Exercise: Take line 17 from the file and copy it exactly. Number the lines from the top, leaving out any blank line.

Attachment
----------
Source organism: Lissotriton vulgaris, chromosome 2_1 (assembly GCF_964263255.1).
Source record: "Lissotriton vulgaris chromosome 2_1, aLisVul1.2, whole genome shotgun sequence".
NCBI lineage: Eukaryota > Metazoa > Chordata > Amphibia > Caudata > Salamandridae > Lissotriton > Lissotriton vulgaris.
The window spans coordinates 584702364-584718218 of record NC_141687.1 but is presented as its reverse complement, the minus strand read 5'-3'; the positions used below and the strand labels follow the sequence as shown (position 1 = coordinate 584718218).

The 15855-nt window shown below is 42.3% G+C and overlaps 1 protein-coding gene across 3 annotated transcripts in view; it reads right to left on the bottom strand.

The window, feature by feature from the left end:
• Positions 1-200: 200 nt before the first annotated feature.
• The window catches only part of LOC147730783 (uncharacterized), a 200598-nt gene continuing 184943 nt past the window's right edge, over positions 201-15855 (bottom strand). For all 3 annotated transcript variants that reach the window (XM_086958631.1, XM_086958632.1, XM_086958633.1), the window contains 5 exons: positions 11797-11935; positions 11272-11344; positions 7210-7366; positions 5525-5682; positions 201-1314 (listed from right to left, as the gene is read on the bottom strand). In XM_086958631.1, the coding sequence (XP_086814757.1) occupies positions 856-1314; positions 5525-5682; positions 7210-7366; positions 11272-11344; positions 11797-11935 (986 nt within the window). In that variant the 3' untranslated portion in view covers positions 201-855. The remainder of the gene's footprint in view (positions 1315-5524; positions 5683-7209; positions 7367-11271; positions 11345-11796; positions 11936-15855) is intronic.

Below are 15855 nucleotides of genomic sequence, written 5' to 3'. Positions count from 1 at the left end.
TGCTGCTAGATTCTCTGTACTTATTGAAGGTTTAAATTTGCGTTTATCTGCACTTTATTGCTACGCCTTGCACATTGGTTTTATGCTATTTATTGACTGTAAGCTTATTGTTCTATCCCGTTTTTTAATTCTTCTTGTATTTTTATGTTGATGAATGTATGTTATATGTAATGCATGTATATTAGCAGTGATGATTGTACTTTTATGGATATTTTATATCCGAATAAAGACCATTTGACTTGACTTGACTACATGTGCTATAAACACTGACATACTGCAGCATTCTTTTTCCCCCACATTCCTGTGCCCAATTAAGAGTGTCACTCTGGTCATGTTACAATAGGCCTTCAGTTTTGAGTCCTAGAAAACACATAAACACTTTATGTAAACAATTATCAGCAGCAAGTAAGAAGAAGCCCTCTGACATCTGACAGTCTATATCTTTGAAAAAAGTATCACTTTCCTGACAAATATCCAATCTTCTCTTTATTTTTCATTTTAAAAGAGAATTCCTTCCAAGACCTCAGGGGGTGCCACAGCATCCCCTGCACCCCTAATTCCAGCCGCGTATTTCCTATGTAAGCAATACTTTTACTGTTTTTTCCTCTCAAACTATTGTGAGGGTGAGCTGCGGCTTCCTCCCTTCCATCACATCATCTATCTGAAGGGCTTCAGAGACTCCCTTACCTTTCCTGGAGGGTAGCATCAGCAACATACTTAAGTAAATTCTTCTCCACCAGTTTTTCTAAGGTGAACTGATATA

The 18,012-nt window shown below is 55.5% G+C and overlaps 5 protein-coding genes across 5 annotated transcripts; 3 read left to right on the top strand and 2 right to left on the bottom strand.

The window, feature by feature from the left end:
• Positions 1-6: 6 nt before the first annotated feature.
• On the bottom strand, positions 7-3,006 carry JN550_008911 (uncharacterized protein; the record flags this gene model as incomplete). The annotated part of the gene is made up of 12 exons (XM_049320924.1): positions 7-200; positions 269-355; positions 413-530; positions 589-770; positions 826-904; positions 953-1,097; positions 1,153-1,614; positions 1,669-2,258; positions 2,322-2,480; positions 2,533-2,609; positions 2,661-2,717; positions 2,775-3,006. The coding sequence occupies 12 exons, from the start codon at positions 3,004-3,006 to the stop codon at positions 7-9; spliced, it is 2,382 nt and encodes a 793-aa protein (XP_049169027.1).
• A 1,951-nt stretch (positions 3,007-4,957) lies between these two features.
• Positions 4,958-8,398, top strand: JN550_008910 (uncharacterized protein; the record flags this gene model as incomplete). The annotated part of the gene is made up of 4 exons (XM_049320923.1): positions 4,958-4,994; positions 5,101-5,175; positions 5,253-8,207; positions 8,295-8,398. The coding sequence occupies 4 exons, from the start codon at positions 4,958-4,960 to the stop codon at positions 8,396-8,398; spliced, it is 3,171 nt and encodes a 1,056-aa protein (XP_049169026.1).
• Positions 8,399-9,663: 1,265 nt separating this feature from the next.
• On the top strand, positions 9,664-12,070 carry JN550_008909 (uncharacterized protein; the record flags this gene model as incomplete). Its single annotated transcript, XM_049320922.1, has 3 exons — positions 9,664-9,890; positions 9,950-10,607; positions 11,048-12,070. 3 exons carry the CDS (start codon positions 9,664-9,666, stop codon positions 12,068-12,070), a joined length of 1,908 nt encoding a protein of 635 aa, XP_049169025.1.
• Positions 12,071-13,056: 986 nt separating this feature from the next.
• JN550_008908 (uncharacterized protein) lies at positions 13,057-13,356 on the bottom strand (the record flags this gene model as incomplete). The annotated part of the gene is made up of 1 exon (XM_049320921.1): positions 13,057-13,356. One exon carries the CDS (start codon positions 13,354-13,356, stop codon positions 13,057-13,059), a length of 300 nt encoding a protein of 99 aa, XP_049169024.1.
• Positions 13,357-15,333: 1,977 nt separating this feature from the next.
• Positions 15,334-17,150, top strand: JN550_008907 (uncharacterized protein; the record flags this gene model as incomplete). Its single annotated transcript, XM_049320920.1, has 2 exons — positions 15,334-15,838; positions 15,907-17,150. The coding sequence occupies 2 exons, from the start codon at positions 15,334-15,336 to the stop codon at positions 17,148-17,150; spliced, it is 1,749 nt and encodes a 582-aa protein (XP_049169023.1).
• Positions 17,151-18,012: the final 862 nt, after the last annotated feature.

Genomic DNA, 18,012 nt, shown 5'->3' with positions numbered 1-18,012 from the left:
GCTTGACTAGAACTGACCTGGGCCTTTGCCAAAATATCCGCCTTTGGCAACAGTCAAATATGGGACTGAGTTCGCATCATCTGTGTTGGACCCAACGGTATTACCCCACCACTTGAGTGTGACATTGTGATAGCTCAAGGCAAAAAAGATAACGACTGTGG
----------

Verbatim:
• Positions 8,399-9,663: 1,265 nt separating this feature from the next.